Alexandra Wolframm

Alexandra Wolframm's work focuses on the existential relationship between man and nature and the interaction between vision and imagination. Her focus here is on the aspect of time about human existence and the indifference of nature to the latter. The landscape as an appearance and metaphor of nature is like a counterpart or a mirror. A part of our human existence - yet we are alienated from it.


Hans-Christian Schink

from the series 1h - 1/03/2010, 4:58 - 5:58 pm, S 06°20.061 E 039°33.193

Hans-Christian Schink (*1961 in Erfurt) is considered one of Germany's most important representatives of contemporary photography. His works are in many important collections worldwide: e.g., the Museum für Moderne Kunst - Berlinische Galerie, DZ Bank Kunstsammlung, Sammlung Deutscher Bundestag, Museum of Fine Arts in Houston, Texas, and Museum of Modern Art in Tokyo. Numerous exhibitions at home and abroad show his work.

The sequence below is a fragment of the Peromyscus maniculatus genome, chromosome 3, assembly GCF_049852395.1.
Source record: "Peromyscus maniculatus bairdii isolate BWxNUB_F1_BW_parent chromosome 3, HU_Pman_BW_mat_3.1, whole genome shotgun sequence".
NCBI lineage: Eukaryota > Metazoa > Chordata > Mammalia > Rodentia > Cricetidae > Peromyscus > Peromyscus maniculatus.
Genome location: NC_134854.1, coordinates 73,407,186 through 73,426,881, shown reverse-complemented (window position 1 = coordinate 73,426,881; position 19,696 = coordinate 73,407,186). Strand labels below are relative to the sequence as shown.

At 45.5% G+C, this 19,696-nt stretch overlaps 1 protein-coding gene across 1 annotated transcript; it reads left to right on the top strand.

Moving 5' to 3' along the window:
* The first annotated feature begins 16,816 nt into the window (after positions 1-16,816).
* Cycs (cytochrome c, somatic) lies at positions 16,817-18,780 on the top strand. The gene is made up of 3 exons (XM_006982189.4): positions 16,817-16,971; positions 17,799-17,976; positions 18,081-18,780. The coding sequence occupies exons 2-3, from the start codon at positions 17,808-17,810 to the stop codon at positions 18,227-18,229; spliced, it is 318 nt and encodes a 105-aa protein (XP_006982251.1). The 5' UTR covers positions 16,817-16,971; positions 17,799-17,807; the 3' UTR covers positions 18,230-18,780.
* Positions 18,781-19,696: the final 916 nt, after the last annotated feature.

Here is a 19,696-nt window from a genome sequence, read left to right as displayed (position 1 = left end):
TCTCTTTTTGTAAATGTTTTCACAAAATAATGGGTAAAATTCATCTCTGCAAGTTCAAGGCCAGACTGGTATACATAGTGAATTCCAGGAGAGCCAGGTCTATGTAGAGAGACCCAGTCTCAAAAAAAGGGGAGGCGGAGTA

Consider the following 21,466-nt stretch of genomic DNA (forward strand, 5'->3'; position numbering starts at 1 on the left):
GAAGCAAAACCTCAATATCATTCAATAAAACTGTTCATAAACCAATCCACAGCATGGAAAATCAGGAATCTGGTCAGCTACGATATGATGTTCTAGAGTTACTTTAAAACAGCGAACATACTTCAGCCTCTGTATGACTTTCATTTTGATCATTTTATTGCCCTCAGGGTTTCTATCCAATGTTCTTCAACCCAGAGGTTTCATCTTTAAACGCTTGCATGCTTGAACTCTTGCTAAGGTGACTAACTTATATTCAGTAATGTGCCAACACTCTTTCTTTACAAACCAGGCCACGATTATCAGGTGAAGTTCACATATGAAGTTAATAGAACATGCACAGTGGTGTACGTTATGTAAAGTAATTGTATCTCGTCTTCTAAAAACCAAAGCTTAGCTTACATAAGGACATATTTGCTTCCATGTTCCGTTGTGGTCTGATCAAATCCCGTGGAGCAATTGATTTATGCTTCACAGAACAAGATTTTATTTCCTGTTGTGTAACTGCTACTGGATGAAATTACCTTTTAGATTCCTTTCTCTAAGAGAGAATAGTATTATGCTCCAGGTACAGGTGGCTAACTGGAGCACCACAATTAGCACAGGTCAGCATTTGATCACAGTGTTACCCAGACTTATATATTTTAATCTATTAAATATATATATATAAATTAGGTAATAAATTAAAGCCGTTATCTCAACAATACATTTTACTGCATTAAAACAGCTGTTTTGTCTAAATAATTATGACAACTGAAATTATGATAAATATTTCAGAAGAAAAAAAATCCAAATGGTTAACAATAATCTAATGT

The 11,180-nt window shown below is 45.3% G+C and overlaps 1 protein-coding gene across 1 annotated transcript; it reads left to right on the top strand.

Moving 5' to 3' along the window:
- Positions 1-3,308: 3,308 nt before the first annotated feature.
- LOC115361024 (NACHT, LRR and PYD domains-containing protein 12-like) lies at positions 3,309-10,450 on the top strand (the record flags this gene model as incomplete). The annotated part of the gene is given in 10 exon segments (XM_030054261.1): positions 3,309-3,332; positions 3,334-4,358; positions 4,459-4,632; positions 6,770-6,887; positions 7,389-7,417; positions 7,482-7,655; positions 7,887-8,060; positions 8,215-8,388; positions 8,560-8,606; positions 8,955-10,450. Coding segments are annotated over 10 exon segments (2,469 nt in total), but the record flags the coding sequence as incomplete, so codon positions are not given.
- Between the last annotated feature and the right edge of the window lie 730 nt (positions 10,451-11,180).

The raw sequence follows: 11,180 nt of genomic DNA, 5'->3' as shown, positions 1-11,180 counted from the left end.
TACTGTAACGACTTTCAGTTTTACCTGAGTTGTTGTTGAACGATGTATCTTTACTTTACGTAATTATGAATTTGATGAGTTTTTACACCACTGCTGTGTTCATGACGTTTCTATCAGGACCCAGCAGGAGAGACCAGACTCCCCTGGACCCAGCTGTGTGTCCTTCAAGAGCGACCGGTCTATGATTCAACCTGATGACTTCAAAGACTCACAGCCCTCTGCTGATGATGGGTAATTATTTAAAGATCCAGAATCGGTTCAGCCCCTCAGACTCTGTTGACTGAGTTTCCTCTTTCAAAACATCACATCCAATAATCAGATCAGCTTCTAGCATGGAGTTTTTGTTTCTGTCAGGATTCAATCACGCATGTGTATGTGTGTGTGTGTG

Göran Gnaudschun

Special Edition for VTph editions

„Glutnest #01, #02, 2022“

Night after night, he opens the barrel and dumps the ashes from his stove into it. A cloud rises, brick-red in the glow of the yard lights. Tiny points of light in it. Particles not yet extinguished. Walking down the dark hallway, he saw them glowing. First close together, then less and less, like a universe that becomes ceaselessly emptier the further the stars move away from each other. Ultimately, it will be dark when he looks up into the sky.


Ulrike Kolb